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4 out of 5 people found the following review useful:

Interesting, but lost in its own ideas

Author: Rubens Junior from Brazil
24 November 2014

The show is based on an original British series of the same name that Kim Cattrall had interest in producing an American remake since a long time. Seems that while in agreements with HBO to perform Samantha Jones in Sex And The City movies, one of Cattrall's requirements was HBO to help her produce the show. HBO found the show unviable to their American schedule, but could make it thru its Canadian subsidiary.

The 6 episodes series is about a former model and actress in a middle age crisis that works in a art gallery and is married to a writer. She is always putting herself under constantly physical self analysis when she faces that time is passing thru her eyes. That's kinda ironic because Kim Cattrall is an actress and former ex-model in her 50's and also considered one of the most beautiful actresses of her generation.

In the very beginning of the first episode, Davina is being advised about the consequences of the use of hormones. The camera angle and the character's position makes Davina looks quite fragile, very different from what we usually see about Cattrall's natural exuberance. Her last lines before the show uses its own scenes for the opening sequence is quite interesting, giving the one and only resemblance of what we so used to see about Samantha Jones, a character that is far away from any references in this show after that. At first the aspects of the show would lead us to understand it as a drama, but in fact it has a very slight dark and cringe humor, but few of them are delivered by Davina. Most of its humor is delivered by Don Mackellar's instead and other supporting ones that make some guest appearances during the episodes. Mackellar's presence makes the show itself get lost in its primary idea, and the story about a middle age woman then becomes about her and also her husband instead. The story wastes much of its time with parallel situations reducing its potentials and overshadowing Cattrall's character. Seems that Davina does not have strength to lead the show, but that's not because she is uninteresting, but because writers couldn't make her life and personal crisis interesting enough.

Takes some time to get caught by the show. In 6 episodes, more than half of it makes its supporting characters stronger than its main character, giving the impression that we are watching 2 different shows in one: one about Davina and the other one about her pathetic husband's misadventures, which is a shame, because Davina has an incredible underused depth.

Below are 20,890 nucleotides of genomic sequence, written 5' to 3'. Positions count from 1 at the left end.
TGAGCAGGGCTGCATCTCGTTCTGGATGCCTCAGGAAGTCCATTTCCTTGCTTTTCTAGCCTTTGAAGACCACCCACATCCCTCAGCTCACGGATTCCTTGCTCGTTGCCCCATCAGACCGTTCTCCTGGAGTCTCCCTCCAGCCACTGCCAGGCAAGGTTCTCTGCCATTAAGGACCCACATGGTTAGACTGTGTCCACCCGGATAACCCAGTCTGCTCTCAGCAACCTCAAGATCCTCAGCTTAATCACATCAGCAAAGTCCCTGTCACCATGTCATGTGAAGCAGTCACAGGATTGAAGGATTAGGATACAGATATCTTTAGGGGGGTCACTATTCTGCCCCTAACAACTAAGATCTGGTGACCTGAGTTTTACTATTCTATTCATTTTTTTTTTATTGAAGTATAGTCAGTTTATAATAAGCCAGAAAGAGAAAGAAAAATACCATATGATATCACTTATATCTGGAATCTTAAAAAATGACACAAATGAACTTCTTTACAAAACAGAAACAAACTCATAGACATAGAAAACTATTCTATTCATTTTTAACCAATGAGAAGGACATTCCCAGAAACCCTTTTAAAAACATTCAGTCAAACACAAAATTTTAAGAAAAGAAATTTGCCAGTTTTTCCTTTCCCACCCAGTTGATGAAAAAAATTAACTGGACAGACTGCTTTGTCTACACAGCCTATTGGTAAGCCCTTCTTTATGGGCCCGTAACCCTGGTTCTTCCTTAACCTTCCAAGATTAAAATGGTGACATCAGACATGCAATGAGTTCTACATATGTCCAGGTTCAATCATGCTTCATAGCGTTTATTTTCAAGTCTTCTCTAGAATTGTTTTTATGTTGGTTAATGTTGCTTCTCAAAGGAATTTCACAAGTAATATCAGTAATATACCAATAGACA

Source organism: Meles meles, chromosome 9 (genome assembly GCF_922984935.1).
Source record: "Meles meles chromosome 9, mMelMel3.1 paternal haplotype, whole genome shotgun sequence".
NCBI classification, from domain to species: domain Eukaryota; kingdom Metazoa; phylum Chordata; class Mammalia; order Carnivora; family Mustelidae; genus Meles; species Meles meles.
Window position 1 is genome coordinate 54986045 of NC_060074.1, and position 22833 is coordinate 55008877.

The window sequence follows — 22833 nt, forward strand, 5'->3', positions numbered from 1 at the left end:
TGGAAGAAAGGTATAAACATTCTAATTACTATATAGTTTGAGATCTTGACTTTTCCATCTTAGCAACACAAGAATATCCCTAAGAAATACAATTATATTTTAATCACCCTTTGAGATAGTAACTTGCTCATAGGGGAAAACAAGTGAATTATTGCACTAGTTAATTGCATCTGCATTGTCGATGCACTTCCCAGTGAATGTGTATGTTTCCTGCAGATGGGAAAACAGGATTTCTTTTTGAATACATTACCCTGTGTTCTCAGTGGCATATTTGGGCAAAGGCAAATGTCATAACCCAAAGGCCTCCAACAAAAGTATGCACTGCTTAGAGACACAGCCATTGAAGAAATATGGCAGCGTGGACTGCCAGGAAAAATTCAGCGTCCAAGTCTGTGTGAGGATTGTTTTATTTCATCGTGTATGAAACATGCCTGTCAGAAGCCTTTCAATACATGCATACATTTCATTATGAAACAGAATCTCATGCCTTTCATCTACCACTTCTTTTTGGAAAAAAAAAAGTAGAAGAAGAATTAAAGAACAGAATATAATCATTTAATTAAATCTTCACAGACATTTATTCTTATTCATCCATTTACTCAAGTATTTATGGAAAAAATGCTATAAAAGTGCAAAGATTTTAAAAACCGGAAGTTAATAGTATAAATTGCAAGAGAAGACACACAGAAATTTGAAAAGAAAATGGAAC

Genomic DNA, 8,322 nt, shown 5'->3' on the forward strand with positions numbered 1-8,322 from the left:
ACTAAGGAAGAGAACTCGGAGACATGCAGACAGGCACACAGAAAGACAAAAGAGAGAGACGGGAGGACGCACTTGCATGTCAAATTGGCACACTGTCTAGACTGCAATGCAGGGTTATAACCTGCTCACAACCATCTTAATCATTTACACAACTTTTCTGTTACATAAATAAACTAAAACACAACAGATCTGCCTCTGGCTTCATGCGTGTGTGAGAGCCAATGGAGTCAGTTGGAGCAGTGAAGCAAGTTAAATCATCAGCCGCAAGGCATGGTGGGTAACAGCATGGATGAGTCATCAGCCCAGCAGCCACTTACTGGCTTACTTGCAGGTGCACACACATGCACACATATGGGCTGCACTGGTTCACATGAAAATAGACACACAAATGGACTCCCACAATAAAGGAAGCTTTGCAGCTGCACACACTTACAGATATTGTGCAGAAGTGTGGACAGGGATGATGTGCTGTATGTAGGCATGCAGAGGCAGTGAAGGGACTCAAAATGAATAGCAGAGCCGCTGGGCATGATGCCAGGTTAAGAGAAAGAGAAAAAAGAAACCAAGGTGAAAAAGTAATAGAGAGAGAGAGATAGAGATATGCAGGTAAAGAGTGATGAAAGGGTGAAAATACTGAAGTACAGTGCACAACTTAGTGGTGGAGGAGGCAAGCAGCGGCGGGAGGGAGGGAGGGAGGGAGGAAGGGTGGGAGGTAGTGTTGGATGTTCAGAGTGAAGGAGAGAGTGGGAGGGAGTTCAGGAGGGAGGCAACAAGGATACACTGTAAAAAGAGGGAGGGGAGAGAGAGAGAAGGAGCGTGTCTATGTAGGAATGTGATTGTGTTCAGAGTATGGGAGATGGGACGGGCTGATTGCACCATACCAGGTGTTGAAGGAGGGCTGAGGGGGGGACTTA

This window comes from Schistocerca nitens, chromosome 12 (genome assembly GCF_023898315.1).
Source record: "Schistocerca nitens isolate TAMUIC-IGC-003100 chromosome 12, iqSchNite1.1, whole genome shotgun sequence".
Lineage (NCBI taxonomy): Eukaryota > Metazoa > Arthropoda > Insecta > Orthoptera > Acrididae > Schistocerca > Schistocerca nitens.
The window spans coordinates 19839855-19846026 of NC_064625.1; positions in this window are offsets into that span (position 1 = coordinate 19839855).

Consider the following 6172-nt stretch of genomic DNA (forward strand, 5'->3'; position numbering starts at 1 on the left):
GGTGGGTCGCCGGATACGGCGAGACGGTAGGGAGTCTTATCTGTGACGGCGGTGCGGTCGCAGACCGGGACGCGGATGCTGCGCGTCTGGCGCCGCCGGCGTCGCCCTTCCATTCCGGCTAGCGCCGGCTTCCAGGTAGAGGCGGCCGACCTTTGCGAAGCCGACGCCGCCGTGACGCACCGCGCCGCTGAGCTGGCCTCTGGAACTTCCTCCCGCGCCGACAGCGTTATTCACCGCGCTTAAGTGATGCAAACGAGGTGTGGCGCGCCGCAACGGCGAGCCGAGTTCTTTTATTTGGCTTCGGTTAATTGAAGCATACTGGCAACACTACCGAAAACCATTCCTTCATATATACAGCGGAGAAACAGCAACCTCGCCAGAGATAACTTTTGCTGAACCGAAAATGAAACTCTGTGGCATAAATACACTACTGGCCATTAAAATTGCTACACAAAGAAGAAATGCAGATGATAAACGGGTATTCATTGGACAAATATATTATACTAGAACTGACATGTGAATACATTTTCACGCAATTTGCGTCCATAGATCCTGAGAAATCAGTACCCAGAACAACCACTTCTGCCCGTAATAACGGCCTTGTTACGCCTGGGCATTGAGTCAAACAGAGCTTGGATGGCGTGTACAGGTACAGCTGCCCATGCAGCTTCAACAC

It is beautifully filmed. Kim Cattrall is amazing as always, but as I said, she is overshadowed by elements that definitely should not be used to fade her, but to support. Unfortunately the show does not deliver what it promises in the very beginning of its first episode, which is the opportunity to make Kim Cattrall shines and make her character the center of a very interesting discussion about the difficulties of dealing with the pressures of society and the media about aging.

Interesting show, but lost in its own ideas.

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1 out of 1 people found the following review useful:

Often Beautiful, but Tonally Uneven

Author: MarcusCrassus from United Kingdom
7 May 2015

Based upon a British series, Sensitive Skin presents an affecting and strikingly-filmed series based upon the reflective angst of ageing and progressing through middle age. However, while centrally a drama, there is also a seam of comedy, and this often provides narrative problems as the central actors, Kim Cattrall and Doug McKellar (playing spouses Davina and Al) often seem to be in two completely different shows. With regard to McKellar, he is frequently caught up in zany and wacky sitcom-style farce, while Cattrall is part of a meditative and emotional drama, and Cattrall wins out. Her scenes are often starkly beautiful and her performance is stellar, but then they are undercut by jarring, unrealistic and sometimes tiresome comedy antics (although Elliott Gould's turn as a dubious doctor works well). It is obvious that Al and their son Orlando are meant to exacerbate Davina's angst, but the tonal shifts make the series uneven. More focus on Davina's point-of-view would have elevated the series, but, it is still highly engaging and effectively produced - I just would have liked to have seen more of Davina and her world-view.

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